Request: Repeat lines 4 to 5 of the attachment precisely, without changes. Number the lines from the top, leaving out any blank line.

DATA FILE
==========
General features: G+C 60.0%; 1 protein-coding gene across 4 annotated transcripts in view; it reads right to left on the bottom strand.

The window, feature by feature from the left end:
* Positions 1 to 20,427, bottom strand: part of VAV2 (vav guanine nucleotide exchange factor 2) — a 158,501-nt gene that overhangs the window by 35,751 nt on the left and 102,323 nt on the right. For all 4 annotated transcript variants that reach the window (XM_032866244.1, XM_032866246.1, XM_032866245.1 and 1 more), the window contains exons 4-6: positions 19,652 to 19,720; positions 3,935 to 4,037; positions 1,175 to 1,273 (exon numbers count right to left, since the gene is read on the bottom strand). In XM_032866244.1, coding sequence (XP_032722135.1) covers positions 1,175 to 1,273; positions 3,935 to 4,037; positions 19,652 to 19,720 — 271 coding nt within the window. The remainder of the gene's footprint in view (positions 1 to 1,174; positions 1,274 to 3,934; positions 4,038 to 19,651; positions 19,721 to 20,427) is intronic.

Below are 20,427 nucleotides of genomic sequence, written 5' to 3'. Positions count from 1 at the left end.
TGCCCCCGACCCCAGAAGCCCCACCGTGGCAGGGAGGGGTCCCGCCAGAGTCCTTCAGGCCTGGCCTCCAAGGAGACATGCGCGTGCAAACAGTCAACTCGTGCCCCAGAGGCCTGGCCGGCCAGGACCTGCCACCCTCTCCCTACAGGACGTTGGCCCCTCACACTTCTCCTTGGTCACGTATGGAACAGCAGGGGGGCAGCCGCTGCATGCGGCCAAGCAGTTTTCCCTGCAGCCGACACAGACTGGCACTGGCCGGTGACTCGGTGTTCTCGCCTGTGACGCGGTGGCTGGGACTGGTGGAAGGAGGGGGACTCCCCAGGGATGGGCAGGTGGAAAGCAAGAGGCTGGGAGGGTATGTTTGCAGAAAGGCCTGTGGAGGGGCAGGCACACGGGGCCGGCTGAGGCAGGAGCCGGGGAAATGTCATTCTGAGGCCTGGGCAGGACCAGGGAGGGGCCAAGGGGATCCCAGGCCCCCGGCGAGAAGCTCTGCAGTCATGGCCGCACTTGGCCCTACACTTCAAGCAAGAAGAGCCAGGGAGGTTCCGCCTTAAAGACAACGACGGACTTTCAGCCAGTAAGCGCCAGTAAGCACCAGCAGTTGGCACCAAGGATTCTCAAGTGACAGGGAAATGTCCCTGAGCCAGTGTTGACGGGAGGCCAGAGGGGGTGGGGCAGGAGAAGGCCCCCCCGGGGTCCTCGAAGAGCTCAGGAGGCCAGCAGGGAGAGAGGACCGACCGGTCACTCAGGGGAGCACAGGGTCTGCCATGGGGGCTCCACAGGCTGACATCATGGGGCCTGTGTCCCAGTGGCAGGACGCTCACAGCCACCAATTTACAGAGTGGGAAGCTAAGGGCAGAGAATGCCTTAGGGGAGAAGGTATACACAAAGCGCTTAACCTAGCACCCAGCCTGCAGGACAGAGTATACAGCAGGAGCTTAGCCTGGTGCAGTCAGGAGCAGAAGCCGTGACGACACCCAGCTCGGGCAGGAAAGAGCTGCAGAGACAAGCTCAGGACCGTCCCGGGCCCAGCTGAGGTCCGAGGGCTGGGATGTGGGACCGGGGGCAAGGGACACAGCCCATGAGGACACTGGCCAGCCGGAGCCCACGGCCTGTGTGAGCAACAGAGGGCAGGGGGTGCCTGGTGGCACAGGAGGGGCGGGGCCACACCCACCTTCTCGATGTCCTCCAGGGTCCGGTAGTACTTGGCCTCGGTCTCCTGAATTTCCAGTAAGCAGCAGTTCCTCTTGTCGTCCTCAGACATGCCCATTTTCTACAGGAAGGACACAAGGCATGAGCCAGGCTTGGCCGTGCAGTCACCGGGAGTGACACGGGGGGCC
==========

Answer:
Below are 20,427 nucleotides of genomic sequence, written 5' to 3'. Positions count from 1 at the left end.
TGCCCCCGACCCCAGAAGCCCCACCGTGGCAGGGAGGGGTCCCGCCAGAGTCCTTCAGGCCTGGCCTCCAAGGAGACATGCGCGTGCAAACAGTCAACTCGTGCCCCAGAGGCCTGGCCGGCCAGGACCTGCCACCCTCTCCCTACAGGACGTTGGCCCCTCACACTTCTCCTTGGTCACGTATGGAACAGCAGGGGGGCAGCCGCTGCATGCGGCCAAGCAGTTTTCCCTGCAGCCGACACAGACTGGCACTGGCCGGTGACTCGGTGTTCTCGCCTGTGACGCGGTGGCTGGGACTGGTGGAAGGAGGGGGACTCCCCAGGGATGGGCAGGTGGAAAGCAAGAGGCTGGGAGGGTATGTTTGCAGAAAGGCCTGTGGAGGGGCAGGCACACGGGGCCGGCTGAGGCAGGAGCCGGGGAAATGTCATTCTGAGGCCTGGGCAGGACCAGGGAGGGGCCAAGGGGATCCCAGGCCCCCGGCGAGAAGCTCTGCAGTCATGGCCGCACTTGGCCCTACACTTCAAGCAAGAAGAGCCAGGGAGGTTCCGCCTTAAAGACAACGACGGACTTTCAGCCAGTAAGCGCCAGTAAGCACCAGCAGTTGGCACCAAGGATTCTCAAGTGACAGGGAAATGTCCCTGAGCCAGTGTTGACGGGAGGCCAGAGGGGGTGGGGCAGGAGAAGGCCCCCCCGGGGTCCTCGAAGAGCTCAGGAGGCCAGCAGGGAGAGAGGACCGACCGGTCACTCAGGGGAGCACAGGGTCTGCCATGGGGGCTCCACAGGCTGACATCATGGGGCCTGTGTCCCAGTGGCAGGACGCTCACAGCCACCAATTTACAGAGTGGGAAGCTAAGGGCAGAGAATGCCTTAGGGGAGAAGGTATACACAAAGCGCTTAACCTAGCACCCAGCCTGCAGGACAGAGTATACAGCAGGAGCTTAGCCTGGTGCAGTCAGGAGCAGAAGCCGTGACGACACCCAGCTCGGGCAGGAAAGAGCTGCAGAGACAAGCTCAGGACCGTCCCGGGCCCAGCTGAGGTCCGAGGGCTGGGATGTGGGACCGGGGGCAAGGGACACAGCCCATGAGGACACTGGCCAGCCGGAGCCCACGGCCTGTGTGAGCAACAGAGGGCAGGGGGTGCCTGGTGGCACAGGAGGGGCGGGGCCACACCCACCTTCTCGATGTCCTCCAGGGTCCGGTAGTACTTGGCCTCGGTCTCCTGAATTTCCAGTAAGCAGCAGTTCCTCTTGTCGTCCTCAGACATGCCCATTTTCTACAGGAAGGACACAAGGCATGAGCCAGGCTTGGCCGTGCAGTCACCGGGAGTGACACGGGGGGCC